Forget HD. The Future is 3D.

Posted: February 1, 2010 in TV
Tags: , , , , ,

If you are considering purchasing an HD TV, don’t. Or do, but don’t expect it to be the last TV you buy this decade. It’s your wallet.

I bought a TV five or six years ago. A 32” inch Sony WEGA, one of the last of the cathode ray tube jobs. I was well aware that technology was changing, but I didn’t care. In fact, there are only two occasions when I regretted this purchase: once when I moved house, and once when I had to bring it to the shop. That’s because the TV weighs slightly more than a Mini Cooper, and is only slightly smaller. Moving it requires that doors be disconnected from their hinges, and that I run the risk of dislocating several discs in my spine.

Otherwise I am quite happy with the TV. I bought it at a time when LED and plasma TVs had just come on to the market. They were the high-profile, big budget items. At the time, however, the picture quality was not up to a standard that warranted a three or four thousand euro asking price. Instead, I walked into Power City one Saturday and gazed across the football pitch at the back wall that was lined with televisions. I found the one with the clearest, sharpest picture and bought that for less than half the price of a flat screen. I took it home and plugged it into my Sky box. One of the Star Wars Movies was on, “Attack of the Clones”. The picture resolution was such that I immediately became airsick and had to sit on the couch before I fell over. Later we watched “Pulp Fiction”. At one point I was convinced that John Travolta was actually inside my television, and that someone had removed the glass. That’s how impressed I was by the picture quality compared to what I had been watching.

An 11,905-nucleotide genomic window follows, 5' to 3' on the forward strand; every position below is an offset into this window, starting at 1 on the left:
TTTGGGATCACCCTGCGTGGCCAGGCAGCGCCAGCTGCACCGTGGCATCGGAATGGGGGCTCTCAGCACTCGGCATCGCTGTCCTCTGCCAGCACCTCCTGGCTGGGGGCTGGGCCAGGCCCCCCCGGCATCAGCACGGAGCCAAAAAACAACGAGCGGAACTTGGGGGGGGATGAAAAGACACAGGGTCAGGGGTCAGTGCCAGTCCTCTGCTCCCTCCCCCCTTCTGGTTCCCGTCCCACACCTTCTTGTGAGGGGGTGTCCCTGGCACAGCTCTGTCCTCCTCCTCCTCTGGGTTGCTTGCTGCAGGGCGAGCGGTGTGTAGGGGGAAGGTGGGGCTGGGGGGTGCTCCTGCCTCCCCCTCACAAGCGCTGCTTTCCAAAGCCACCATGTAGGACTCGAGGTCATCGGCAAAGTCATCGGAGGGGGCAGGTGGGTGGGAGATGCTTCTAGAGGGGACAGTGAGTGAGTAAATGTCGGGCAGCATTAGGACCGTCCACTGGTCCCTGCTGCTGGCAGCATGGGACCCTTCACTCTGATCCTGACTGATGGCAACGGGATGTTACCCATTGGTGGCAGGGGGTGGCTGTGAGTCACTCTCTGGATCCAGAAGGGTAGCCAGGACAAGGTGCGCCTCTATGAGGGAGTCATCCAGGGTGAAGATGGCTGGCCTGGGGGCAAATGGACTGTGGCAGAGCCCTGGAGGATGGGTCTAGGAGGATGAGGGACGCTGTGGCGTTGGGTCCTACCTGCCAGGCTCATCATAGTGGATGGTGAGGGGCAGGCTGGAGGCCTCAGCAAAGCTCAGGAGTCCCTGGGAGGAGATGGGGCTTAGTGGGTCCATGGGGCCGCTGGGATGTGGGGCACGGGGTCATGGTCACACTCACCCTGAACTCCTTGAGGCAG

A few years have gone by. HD TV is here, to a certain extent. All the flat screen bugs have been worked out, and the HD bugs are being resolved. The term “Home Cinema” is actually coming to represent something of quality that the average person can afford. And when necessary, the box can be lifted easily and brought to the repair shop, provided you have a hatch back that can take a 50” screen. After years of waiting to be impressed, I’m finally starting to get there.

But am I impressed enough to trade in the Sony WEGA? That, my friends, is the wrong question. Here’s why. I was just thumbing through a newspaper in which I saw an article about how Sky Sports ran a test of 3D television yesterday. A pub in Drumcondra was one of the venues chosen for the test. All the patrons, including former Taoiseach Bertie Ahern (it’s his local), were wearing 3D glasses and enjoying the NEXT BIG THING that is “the next best thing to being there”.

Can mass production be far behind? In a year or two, just in time for Christmas, there will be first generation sets that some people will absolutely need to own. Then there will be better-quality, second and third generation sets that are worth buying. Then Sky will actually start broadcasting selected channels in 3D and HD.

I realize it will take at least five or six years to sort out the logistics and work out the bugs. Then I expect to be impressed enough to retire my old, 2D TV and cough up the bucks for a fourth generation of the new technology, which will have come down by at least 400% from the first-generation price. In the meantime, I reckon I’ve got at least ten good years left in the Sony WEGA. I can wait. I’m a patient man, and I don’t plan on moving house anytime soon.

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